Labour promised an emergency budget in June; instead we have an interim report in July.
They promised £20 million of additional savings; instead we have a dubious £4 million of proposals. 61 days into the Labour Administration, they remain a party without a plan, at odds with their manifesto and clutching at straws.
In a 14-month search for £20 million of unnecessary costs, it seems Labour’s cost-cutting Tsar didn’t get beyond six figures. Perhaps he should stick to his day job of counting fish?
Let me be clear: finding in-year savings is the right thing to do. A budget should always be a limit and not a target. And in every year of the previous administration, we started with challenging gaps to meet, always succeeding.
At the start of this report, they say in paragraph 1.1 that we face a budget gap of £24.4 million next year – somewhat inflated from the £15.1 million in the Medium Terms Financial Strategy when the current budget was set. Nevertheless, they trumpet in paragraph 1.2 their belief that at Annual Council “action was taken towards addressing the gap” – how I hear you ask? By reducing Special Responsibility Allowances by 10% – which, as we’ve found out, has actually INCREASED the overall spend on councillor allowances by £10,000, not to mention the 16% hike in cabinet member allowance spending.
An innumerate start by Labour – and reminiscent of the now Leader of the Council’s Politics Show interview some years ago where he intimated he could cut council tax by more than the last administration by turning the lights off in the town hall extension.
But let’s get back to the report. On page 4 of the Ocean’s Consulting Labour Manifesto – the much parotted absurd line about 600 stealth taxes raising £64.5 million features prominently. We dispute that figure – as we know your workings took into account statutory charges and other fees that still didn’t cover the cost of delivering services that remained subsidised. But let’s put that to one side and take a look at what this interim budget report sets about actually doing. It removes one charge around burials at 24 hours notice that in paragraph 4.7 they admit will be revenue neutral because no charge has actually be raised by it yet! Where’s the bold action to marry Labour’s rhetoric to practice? It’s not there, because they haven’t got a clue.
And so the report goes on. Communications spend. Page 5 of the uncosted Labour Manifesto stated “Conservatives spend £5 million on propaganda”. More bogus numbers, as unlike the pre-2006 Labour Council who spent £400,000 a year on HFM magazine alone, the previous administration’s comms spend was underpinned by advertising. But we all know Labour don’t want to accept that – so let’s see what they’re doing now. Of the alleged £5 million spend, they are cutting, err, £241,000 – much of which is not real savings as there will be revenue loss involved.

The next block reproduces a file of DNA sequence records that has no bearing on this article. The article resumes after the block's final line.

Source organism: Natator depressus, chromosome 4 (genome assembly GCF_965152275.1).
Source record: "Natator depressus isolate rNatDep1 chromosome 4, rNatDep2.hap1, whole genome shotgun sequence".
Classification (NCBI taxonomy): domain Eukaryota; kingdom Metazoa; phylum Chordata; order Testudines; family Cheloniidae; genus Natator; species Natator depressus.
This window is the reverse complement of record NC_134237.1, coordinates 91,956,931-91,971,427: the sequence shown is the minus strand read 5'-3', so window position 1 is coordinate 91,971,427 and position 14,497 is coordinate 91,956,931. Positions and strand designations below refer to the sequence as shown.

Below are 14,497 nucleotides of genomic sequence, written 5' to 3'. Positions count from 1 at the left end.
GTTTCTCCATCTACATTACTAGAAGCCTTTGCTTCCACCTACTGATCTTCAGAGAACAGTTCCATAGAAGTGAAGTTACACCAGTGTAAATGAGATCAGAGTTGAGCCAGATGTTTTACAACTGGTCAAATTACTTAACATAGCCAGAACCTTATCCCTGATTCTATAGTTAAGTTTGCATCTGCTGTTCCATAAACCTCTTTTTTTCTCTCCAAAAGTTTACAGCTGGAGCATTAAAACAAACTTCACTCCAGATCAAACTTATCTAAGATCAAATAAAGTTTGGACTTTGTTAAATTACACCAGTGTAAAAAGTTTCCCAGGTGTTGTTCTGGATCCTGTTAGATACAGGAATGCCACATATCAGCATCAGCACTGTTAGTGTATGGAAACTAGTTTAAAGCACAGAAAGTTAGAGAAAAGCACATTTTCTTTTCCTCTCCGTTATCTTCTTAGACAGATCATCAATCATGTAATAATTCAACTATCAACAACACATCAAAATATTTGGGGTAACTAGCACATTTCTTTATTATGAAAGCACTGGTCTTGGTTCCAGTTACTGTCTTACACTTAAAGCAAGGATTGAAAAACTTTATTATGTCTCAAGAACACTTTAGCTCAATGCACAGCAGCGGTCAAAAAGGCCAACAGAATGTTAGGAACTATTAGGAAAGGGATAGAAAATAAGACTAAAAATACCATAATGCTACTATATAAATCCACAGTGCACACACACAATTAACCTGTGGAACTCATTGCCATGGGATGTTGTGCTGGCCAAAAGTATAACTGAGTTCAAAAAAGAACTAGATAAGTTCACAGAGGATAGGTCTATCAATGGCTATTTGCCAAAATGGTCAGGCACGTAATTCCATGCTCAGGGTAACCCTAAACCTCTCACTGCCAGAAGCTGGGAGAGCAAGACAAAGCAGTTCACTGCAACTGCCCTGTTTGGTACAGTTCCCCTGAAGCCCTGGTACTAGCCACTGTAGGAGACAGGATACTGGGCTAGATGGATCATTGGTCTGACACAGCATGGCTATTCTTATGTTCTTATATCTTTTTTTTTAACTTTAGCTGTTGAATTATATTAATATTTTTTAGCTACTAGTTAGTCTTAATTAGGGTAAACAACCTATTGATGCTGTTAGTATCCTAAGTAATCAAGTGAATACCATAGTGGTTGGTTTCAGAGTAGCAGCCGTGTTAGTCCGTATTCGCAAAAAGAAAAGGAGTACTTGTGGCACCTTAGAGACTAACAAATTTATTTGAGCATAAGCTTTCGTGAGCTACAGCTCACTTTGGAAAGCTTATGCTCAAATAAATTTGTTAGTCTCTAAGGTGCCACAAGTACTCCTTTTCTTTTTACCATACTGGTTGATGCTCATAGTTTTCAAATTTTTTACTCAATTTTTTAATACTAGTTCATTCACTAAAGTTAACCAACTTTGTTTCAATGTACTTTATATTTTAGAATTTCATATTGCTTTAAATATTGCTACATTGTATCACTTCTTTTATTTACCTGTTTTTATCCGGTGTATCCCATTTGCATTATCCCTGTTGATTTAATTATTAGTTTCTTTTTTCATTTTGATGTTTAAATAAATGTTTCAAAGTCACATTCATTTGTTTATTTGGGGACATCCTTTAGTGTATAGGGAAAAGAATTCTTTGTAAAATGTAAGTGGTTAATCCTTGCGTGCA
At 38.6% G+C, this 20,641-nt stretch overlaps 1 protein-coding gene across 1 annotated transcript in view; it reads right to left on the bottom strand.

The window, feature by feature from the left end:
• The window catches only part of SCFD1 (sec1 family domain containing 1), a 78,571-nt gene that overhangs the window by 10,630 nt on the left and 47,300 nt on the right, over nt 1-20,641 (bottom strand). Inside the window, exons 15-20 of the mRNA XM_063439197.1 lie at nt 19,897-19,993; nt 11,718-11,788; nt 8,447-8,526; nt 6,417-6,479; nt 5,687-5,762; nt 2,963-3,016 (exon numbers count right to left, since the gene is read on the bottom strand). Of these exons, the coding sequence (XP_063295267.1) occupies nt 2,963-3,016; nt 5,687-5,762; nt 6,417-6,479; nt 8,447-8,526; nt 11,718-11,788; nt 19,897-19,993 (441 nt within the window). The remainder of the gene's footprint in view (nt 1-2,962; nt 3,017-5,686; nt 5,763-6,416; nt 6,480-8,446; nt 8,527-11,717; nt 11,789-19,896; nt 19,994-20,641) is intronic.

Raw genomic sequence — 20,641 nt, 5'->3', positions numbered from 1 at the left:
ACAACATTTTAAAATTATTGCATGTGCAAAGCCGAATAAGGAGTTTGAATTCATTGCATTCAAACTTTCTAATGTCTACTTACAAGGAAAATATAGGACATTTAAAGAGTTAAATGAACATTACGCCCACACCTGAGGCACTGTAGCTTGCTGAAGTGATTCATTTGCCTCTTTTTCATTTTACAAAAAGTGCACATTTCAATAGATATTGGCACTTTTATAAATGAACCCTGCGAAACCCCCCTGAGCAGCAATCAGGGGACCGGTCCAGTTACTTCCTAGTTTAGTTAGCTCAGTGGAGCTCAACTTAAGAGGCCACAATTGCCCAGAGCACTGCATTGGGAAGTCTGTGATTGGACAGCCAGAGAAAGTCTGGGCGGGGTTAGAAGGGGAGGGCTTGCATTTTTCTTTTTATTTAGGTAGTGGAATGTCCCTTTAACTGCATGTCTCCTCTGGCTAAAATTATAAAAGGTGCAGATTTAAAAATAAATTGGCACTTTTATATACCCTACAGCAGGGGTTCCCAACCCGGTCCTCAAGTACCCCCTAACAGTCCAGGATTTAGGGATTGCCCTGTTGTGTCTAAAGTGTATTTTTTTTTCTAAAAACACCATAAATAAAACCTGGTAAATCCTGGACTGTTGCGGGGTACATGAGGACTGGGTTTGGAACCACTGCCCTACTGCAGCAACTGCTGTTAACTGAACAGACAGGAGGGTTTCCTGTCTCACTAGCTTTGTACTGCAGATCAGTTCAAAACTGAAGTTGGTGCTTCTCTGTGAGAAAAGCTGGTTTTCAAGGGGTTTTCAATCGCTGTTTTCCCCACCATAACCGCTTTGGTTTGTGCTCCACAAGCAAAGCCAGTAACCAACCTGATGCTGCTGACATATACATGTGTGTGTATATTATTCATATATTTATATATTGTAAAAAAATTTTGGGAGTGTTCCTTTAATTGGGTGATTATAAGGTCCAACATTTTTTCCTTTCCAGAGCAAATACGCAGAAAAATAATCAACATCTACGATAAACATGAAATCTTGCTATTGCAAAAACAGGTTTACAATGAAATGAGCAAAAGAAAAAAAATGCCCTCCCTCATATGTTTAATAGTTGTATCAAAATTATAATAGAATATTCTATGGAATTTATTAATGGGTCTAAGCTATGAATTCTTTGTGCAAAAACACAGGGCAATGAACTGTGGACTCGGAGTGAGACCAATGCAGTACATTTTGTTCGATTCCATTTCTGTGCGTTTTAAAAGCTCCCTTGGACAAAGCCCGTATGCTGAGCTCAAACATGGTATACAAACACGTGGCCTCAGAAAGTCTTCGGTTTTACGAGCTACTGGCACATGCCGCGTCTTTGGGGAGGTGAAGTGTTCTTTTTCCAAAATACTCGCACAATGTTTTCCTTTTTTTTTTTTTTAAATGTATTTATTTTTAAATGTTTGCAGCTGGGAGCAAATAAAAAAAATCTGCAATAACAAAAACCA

So where’s the £5 million savings? It’s not there: just a figment of Labour’s imagination.
Then we come to libraries: a £30,000 cut to the budget for buying books.
Whilst Labour Councils across the capital were shutting libraries, it was the Tri-Borough Conservative Councils who kept all ours open, whilst saving millions. Now there is a Labour Council in H&F, they’re putting less books on the shelves of those libraries in an attack on reading and literacy. E-book lending is great, but it is in its infancy – and certainly won’t
replace hard copy books that quickly.
Those odd choices aside, this report depends on banking departmental underspends now in the hope that they hold until next April and removing provision for inflation in the hope costs don’t start rising.
No genuine savings.
No real reforms.
Labour are clambering around in the dark – with no idea how to implement their manifesto and taking pot shots at anything they think they can get away with.
Serious reform is the way forward to save the tens of millions needing to be found – principally taking tri- and bi- borough to the next level.
It’s time for Labour to wake up and smell the coffee.